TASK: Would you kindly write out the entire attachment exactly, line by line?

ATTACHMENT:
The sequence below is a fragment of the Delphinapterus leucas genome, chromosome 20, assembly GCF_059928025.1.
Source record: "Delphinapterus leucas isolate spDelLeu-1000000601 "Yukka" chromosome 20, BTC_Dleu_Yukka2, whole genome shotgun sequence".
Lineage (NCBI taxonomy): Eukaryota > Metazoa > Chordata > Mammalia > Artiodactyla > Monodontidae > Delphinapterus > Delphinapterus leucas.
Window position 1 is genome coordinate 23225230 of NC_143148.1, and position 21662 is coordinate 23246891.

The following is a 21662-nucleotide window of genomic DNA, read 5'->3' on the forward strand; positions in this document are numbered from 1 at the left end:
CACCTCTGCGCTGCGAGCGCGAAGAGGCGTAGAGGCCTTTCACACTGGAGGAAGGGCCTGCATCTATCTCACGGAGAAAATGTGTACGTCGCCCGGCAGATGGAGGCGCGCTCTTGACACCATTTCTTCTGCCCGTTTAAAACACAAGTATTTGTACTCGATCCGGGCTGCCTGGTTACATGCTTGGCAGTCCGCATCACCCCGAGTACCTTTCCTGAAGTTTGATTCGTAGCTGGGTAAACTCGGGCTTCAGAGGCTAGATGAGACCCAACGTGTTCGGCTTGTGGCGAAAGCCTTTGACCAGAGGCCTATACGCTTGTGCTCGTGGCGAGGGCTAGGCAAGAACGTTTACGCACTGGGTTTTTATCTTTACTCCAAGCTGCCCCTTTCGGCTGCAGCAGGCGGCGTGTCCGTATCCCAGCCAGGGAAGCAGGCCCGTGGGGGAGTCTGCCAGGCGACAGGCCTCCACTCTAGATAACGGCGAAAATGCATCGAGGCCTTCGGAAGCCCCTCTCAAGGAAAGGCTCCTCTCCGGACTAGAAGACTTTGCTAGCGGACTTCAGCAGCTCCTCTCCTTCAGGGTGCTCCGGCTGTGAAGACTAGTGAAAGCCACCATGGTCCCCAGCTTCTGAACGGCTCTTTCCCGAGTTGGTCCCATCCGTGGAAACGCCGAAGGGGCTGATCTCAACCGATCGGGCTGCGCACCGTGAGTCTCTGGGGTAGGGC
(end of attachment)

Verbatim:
The sequence below is a fragment of the Delphinapterus leucas genome, chromosome 20, assembly GCF_059928025.1.
Source record: "Delphinapterus leucas isolate spDelLeu-1000000601 "Yukka" chromosome 20, BTC_Dleu_Yukka2, whole genome shotgun sequence".
Lineage (NCBI taxonomy): Eukaryota > Metazoa > Chordata > Mammalia > Artiodactyla > Monodontidae > Delphinapterus > Delphinapterus leucas.
Window position 1 is genome coordinate 23225230 of NC_143148.1, and position 21662 is coordinate 23246891.

The following is a 21662-nucleotide window of genomic DNA, read 5'->3' on the forward strand; positions in this document are numbered from 1 at the left end:
CACCTCTGCGCTGCGAGCGCGAAGAGGCGTAGAGGCCTTTCACACTGGAGGAAGGGCCTGCATCTATCTCACGGAGAAAATGTGTACGTCGCCCGGCAGATGGAGGCGCGCTCTTGACACCATTTCTTCTGCCCGTTTAAAACACAAGTATTTGTACTCGATCCGGGCTGCCTGGTTACATGCTTGGCAGTCCGCATCACCCCGAGTACCTTTCCTGAAGTTTGATTCGTAGCTGGGTAAACTCGGGCTTCAGAGGCTAGATGAGACCCAACGTGTTCGGCTTGTGGCGAAAGCCTTTGACCAGAGGCCTATACGCTTGTGCTCGTGGCGAGGGCTAGGCAAGAACGTTTACGCACTGGGTTTTTATCTTTACTCCAAGCTGCCCCTTTCGGCTGCAGCAGGCGGCGTGTCCGTATCCCAGCCAGGGAAGCAGGCCCGTGGGGGAGTCTGCCAGGCGACAGGCCTCCACTCTAGATAACGGCGAAAATGCATCGAGGCCTTCGGAAGCCCCTCTCAAGGAAAGGCTCCTCTCCGGACTAGAAGACTTTGCTAGCGGACTTCAGCAGCTCCTCTCCTTCAGGGTGCTCCGGCTGTGAAGACTAGTGAAAGCCACCATGGTCCCCAGCTTCTGAACGGCTCTTTCCCGAGTTGGTCCCATCCGTGGAAACGCCGAAGGGGCTGATCTCAACCGATCGGGCTGCGCACCGTGAGTCTCTGGGGTAGGGC